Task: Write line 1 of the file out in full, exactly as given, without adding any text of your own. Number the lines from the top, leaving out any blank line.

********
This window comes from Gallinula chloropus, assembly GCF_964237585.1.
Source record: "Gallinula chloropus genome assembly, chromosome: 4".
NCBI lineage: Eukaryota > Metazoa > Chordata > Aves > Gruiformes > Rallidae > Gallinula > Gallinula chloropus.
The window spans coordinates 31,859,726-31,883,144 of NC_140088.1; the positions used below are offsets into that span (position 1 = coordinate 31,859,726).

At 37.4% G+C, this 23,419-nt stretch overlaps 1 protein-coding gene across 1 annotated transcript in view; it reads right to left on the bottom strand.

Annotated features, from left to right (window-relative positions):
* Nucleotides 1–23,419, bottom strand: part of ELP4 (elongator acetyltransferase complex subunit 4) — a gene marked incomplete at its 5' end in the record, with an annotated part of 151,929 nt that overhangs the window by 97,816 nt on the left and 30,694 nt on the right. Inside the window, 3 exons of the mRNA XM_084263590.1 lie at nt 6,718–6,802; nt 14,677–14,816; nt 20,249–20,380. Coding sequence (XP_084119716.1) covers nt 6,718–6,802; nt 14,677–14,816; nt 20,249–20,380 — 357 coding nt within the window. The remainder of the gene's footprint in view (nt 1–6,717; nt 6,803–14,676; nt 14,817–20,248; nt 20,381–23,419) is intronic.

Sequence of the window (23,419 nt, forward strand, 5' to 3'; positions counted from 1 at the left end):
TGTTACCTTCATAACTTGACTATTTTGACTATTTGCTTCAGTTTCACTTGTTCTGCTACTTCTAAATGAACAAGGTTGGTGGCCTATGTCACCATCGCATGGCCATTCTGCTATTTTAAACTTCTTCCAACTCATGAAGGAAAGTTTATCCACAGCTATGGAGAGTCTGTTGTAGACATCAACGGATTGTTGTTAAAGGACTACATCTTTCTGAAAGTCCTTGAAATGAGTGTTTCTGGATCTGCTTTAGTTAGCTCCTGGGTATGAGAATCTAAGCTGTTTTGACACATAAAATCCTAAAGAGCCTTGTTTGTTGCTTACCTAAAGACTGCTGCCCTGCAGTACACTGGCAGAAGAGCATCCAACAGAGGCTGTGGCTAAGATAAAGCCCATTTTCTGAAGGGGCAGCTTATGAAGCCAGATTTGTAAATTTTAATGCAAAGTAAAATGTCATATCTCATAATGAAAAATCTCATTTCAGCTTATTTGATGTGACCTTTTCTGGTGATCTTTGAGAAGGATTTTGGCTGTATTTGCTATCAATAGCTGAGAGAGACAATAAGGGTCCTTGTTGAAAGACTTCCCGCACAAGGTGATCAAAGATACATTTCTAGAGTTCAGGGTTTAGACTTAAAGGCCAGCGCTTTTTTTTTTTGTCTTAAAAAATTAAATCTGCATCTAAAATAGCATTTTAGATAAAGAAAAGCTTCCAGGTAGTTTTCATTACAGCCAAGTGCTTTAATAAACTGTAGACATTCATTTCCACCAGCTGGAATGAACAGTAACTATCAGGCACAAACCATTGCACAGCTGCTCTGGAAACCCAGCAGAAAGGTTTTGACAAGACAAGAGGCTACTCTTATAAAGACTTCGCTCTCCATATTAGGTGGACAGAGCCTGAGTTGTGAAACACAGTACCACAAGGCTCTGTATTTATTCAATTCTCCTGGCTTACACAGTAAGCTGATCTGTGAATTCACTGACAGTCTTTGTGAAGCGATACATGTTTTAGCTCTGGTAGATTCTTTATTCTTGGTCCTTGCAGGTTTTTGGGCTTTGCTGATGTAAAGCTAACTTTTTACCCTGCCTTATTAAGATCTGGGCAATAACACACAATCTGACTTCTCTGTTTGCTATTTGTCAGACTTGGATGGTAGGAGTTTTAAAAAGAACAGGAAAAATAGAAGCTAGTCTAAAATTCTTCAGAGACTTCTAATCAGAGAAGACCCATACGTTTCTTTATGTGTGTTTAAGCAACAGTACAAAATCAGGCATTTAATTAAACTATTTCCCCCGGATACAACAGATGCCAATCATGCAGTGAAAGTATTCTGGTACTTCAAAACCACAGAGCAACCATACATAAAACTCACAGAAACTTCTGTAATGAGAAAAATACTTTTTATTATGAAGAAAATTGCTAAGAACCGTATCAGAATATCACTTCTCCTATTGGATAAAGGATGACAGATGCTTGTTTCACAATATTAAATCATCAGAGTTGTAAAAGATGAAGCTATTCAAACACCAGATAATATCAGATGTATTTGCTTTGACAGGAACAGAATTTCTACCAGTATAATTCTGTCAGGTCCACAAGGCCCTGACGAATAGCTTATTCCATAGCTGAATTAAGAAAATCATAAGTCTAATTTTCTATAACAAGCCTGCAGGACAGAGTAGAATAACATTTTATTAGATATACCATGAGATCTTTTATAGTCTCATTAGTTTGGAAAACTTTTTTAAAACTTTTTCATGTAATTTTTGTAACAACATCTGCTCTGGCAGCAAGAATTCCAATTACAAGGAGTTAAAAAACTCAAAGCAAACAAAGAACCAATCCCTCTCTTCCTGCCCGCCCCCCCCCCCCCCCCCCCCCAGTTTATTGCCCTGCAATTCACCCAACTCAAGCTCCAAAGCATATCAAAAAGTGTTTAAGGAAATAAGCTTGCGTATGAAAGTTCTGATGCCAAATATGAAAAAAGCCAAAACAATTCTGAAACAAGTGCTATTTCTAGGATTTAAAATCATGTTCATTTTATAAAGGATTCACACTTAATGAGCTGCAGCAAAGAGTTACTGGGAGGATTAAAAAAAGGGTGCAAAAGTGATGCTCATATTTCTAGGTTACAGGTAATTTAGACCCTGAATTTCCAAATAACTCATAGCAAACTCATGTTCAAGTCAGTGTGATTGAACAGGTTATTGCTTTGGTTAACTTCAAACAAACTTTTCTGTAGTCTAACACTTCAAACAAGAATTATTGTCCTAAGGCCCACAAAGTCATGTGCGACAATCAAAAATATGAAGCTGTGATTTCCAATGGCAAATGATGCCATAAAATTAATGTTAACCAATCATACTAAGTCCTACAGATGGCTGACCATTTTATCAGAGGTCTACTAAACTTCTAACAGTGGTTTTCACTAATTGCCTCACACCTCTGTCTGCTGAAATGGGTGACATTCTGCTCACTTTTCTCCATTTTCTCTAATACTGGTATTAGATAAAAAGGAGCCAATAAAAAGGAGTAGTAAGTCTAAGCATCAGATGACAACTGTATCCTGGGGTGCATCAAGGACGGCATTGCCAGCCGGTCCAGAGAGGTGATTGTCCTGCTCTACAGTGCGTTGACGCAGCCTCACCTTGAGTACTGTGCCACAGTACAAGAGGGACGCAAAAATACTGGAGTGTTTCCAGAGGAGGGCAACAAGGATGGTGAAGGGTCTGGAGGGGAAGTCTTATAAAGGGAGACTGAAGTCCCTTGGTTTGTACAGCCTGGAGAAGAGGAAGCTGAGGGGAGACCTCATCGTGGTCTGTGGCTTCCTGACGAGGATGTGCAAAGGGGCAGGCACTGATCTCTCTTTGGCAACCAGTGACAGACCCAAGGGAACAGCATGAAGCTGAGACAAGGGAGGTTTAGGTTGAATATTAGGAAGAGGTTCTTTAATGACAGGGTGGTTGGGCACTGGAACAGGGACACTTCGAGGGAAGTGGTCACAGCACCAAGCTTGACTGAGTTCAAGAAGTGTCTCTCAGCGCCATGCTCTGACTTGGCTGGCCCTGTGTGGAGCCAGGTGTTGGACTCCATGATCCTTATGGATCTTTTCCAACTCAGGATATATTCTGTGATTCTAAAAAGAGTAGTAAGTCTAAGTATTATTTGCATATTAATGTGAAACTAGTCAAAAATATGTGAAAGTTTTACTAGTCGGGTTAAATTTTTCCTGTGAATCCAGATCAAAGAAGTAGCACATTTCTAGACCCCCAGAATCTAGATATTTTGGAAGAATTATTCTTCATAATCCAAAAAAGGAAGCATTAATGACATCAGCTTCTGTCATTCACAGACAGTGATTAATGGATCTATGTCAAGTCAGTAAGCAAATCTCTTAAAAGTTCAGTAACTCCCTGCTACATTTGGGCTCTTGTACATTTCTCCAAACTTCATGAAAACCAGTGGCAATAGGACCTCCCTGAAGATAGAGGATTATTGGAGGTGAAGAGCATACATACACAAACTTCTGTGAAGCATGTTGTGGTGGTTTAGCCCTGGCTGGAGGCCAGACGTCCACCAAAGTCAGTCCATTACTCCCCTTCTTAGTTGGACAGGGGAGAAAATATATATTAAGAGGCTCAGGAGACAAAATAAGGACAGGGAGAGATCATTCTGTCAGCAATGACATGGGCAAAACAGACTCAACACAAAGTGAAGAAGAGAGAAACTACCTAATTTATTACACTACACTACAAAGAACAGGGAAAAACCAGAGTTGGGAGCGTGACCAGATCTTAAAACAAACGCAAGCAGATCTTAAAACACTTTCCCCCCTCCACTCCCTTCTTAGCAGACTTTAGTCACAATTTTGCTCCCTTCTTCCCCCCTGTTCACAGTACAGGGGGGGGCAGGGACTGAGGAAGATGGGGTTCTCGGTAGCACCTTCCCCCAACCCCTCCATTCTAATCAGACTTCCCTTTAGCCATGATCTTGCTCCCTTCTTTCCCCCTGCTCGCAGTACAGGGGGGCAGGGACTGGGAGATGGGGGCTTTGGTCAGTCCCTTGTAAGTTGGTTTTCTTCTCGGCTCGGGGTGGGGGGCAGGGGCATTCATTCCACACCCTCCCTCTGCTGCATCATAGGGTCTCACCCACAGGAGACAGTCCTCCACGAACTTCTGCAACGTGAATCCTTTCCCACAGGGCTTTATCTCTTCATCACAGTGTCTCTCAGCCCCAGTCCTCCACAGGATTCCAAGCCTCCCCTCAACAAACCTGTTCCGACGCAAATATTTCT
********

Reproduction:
This window comes from Gallinula chloropus, assembly GCF_964237585.1.